This I believe for a fact because the mug warmers currently available on the market come with an induction plate to place your mug. It aims to maintain a specific temperature of the beverage for you. Dadaism’s design just betters on the idea with the inclusion of a USB port on the front, which can be used to charge a mobile device simultaneously. There is also a small digital display on this colorful mug charger – it’s designed in three lovely colors – that shows you the temperature at which your beverage is being heated. Presumably, the cup warmer with a charging function also has an adjustable timer and auto shut off, which is common in the cup warmers already on the market.

While this cup warmer is primarily designed for your workstation, it has to connect to an electric socket for power. Given the niche functionality, this could also be useful in the outdoors to heat your mug of water or coffee at a camp per se, and when required also juice up your phone so you can remain connected even when you’re in areas off the grid. For this, the cup warmer will need to be battery-powered or even solar-powered; hope Dadaism would consider my suggestion for the prototype!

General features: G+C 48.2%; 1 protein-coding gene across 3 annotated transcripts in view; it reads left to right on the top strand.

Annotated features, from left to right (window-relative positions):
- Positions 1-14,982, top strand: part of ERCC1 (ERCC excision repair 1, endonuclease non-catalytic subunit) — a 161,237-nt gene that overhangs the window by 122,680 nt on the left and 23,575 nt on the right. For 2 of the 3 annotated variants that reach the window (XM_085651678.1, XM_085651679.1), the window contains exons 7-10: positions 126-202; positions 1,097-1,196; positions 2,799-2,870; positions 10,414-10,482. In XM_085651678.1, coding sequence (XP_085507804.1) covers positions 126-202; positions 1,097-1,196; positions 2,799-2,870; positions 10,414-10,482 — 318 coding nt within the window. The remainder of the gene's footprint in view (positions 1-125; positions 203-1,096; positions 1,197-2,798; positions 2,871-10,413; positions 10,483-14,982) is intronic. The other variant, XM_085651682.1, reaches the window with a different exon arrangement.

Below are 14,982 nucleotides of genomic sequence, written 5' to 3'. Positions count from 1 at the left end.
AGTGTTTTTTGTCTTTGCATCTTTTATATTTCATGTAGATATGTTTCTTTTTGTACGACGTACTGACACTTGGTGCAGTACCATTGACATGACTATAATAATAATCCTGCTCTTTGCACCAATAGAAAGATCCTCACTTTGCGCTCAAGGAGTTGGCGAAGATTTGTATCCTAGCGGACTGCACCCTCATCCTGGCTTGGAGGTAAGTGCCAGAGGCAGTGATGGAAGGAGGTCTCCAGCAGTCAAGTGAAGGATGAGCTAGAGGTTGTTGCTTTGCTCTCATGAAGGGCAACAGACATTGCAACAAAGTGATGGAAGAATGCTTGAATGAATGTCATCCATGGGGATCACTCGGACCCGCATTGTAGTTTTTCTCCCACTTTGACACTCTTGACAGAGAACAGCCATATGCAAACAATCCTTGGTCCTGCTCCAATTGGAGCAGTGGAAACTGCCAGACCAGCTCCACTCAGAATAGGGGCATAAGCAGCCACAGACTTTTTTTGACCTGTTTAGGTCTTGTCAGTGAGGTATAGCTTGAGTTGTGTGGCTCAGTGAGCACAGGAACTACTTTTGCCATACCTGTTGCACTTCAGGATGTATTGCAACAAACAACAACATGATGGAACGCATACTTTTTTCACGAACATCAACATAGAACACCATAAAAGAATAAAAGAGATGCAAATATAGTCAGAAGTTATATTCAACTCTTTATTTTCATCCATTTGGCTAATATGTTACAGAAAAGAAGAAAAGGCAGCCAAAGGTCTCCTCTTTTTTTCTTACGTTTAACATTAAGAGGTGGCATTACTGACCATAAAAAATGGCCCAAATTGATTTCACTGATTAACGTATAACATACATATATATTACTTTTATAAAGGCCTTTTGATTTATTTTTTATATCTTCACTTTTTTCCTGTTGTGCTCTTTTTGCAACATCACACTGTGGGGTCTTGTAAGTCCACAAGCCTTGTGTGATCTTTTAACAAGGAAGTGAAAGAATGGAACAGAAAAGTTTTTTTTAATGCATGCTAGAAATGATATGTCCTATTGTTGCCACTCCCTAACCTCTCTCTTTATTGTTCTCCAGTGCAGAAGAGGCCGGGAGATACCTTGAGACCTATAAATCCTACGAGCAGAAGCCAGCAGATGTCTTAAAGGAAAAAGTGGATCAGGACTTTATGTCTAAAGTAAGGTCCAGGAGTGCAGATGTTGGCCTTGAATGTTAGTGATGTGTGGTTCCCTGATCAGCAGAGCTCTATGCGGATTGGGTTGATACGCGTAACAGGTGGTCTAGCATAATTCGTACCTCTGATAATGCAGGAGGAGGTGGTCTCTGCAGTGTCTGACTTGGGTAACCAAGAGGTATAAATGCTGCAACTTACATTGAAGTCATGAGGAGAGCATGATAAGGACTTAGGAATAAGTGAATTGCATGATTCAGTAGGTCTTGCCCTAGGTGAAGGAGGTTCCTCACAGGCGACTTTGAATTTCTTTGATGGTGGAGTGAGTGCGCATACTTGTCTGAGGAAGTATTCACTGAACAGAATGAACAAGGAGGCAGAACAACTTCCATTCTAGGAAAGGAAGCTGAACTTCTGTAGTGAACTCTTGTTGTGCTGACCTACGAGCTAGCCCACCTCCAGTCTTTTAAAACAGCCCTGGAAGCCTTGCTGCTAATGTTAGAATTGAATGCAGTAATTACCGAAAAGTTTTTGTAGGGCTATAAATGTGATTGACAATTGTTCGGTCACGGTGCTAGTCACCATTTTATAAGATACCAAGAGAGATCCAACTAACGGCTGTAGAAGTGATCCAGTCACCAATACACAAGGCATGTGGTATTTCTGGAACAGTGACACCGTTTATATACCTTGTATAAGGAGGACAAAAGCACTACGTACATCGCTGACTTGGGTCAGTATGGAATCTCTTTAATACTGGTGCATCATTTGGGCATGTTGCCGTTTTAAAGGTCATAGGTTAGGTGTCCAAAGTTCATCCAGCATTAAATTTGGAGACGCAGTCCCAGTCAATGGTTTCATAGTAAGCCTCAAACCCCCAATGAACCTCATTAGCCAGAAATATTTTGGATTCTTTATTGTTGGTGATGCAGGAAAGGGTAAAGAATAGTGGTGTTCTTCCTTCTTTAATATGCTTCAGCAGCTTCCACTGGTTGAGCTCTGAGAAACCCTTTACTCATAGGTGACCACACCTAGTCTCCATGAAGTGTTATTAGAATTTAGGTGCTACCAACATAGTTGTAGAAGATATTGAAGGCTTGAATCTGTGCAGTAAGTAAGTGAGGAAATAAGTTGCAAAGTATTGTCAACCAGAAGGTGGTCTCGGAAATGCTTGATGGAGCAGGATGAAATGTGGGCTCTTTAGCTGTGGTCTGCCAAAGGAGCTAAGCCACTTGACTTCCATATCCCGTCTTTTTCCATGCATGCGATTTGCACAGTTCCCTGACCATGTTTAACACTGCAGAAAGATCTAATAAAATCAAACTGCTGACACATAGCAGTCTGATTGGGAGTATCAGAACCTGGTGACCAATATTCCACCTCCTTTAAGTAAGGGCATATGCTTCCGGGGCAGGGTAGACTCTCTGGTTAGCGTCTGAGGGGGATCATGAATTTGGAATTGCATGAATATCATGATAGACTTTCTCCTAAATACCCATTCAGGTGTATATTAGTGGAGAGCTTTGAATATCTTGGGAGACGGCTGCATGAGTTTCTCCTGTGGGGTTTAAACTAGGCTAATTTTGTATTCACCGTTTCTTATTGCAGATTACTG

Designer: Dadaism J

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Meet the hug cup, an evolution of the traditional tableware that allows you to easily hold your warm mug on those chilly days!

Hug Cup is an innovative reinterpretation of the traditional ceramic mug, replacing the conventional side handle with a central grip tunnel that serves as an internal handle for those living with joint pain or osteoarthritis.

Kitchen cups and mugs have been endlessly reimagined through design over the years. The cup’s simple form makes room for innovative design across industries, from ceramic to inclusive reinterpretations. Designer and ceramic artist, Eszter Imre offered their own take on the conventional ceramic mug, casting a center finger tunnel that makes holding the cup feel like you’re hugging warm tea and makes holding the mug easier for those who struggle with holding a mug’s traditional side handle.

Imre’s Hug Cup was created to drill home the designer’s belief that, “we give special attention to things we use in our everyday life. We like to have a personal relation to the objects we touch closely, such as a cup.”